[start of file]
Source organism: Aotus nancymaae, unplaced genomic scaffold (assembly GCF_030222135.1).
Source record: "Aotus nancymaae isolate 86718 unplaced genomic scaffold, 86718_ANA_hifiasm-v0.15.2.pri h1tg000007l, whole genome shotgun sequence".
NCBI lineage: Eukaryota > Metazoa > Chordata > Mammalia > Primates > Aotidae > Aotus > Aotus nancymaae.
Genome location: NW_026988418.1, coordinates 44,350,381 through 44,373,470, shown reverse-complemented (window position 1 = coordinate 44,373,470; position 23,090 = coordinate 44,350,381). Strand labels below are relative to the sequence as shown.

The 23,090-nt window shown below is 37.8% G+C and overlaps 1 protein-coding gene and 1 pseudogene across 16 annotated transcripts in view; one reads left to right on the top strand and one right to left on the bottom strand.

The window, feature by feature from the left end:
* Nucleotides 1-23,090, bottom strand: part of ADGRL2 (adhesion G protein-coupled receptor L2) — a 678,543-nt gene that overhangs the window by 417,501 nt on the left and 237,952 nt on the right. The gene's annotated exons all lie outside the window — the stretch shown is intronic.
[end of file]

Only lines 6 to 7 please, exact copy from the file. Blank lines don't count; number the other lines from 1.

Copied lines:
The window, feature by feature from the left end:
* Nucleotides 1-23,090, bottom strand: part of ADGRL2 (adhesion G protein-coupled receptor L2) — a 678,543-nt gene that overhangs the window by 417,501 nt on the left and 237,952 nt on the right. The gene's annotated exons all lie outside the window — the stretch shown is intronic.